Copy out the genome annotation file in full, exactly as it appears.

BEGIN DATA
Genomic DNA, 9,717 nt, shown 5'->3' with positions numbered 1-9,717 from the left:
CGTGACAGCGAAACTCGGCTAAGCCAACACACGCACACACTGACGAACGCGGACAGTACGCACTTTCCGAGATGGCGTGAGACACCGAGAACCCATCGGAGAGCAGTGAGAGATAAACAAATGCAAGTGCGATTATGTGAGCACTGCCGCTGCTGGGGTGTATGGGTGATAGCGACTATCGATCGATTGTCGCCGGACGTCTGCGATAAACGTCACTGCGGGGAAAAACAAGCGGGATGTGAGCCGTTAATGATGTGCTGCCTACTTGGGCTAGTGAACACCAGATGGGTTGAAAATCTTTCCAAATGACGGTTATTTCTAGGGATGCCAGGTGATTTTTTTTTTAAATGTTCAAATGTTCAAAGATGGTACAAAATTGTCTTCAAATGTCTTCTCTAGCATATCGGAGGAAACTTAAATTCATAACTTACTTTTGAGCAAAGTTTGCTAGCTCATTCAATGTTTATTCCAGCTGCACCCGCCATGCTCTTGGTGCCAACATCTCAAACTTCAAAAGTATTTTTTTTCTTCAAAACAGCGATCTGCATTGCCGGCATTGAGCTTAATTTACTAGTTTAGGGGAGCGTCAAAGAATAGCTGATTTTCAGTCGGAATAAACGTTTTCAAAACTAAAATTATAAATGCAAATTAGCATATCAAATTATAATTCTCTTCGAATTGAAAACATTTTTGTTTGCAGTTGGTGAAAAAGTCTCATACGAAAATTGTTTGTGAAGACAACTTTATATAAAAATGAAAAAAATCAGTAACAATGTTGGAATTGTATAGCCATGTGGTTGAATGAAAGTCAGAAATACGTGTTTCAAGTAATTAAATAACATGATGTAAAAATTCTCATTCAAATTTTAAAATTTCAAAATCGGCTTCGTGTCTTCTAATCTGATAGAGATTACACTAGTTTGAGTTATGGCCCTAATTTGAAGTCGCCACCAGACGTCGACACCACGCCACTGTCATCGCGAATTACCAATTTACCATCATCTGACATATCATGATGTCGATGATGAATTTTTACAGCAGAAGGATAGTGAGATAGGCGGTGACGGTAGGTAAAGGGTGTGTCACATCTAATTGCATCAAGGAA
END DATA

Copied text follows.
Genomic DNA, 9,717 nt, shown 5'->3' with positions numbered 1-9,717 from the left:
CGTGACAGCGAAACTCGGCTAAGCCAACACACGCACACACTGACGAACGCGGACAGTACGCACTTTCCGAGATGGCGTGAGACACCGAGAACCCATCGGAGAGCAGTGAGAGATAAACAAATGCAAGTGCGATTATGTGAGCACTGCCGCTGCTGGGGTGTATGGGTGATAGCGACTATCGATCGATTGTCGCCGGACGTCTGCGATAAACGTCACTGCGGGGAAAAACAAGCGGGATGTGAGCCGTTAATGATGTGCTGCCTACTTGGGCTAGTGAACACCAGATGGGTTGAAAATCTTTCCAAATGACGGTTATTTCTAGGGATGCCAGGTGATTTTTTTTTTAAATGTTCAAATGTTCAAAGATGGTACAAAATTGTCTTCAAATGTCTTCTCTAGCATATCGGAGGAAACTTAAATTCATAACTTACTTTTGAGCAAAGTTTGCTAGCTCATTCAATGTTTATTCCAGCTGCACCCGCCATGCTCTTGGTGCCAACATCTCAAACTTCAAAAGTATTTTTTTTCTTCAAAACAGCGATCTGCATTGCCGGCATTGAGCTTAATTTACTAGTTTAGGGGAGCGTCAAAGAATAGCTGATTTTCAGTCGGAATAAACGTTTTCAAAACTAAAATTATAAATGCAAATTAGCATATCAAATTATAATTCTCTTCGAATTGAAAACATTTTTGTTTGCAGTTGGTGAAAAAGTCTCATACGAAAATTGTTTGTGAAGACAACTTTATATAAAAATGAAAAAAATCAGTAACAATGTTGGAATTGTATAGCCATGTGGTTGAATGAAAGTCAGAAATACGTGTTTCAAGTAATTAAATAACATGATGTAAAAATTCTCATTCAAATTTTAAAATTTCAAAATCGGCTTCGTGTCTTCTAATCTGATAGAGATTACACTAGTTTGAGTTATGGCCCTAATTTGAAGTCGCCACCAGACGTCGACACCACGCCACTGTCATCGCGAATTACCAATTTACCATCATCTGACATATCATGATGTCGATGATGAATTTTTACAGCAGAAGGATAGTGAGATAGGCGGTGACGGTAGGTAAAGGGTGTGTCACATCTAATTGCATCAAGGAA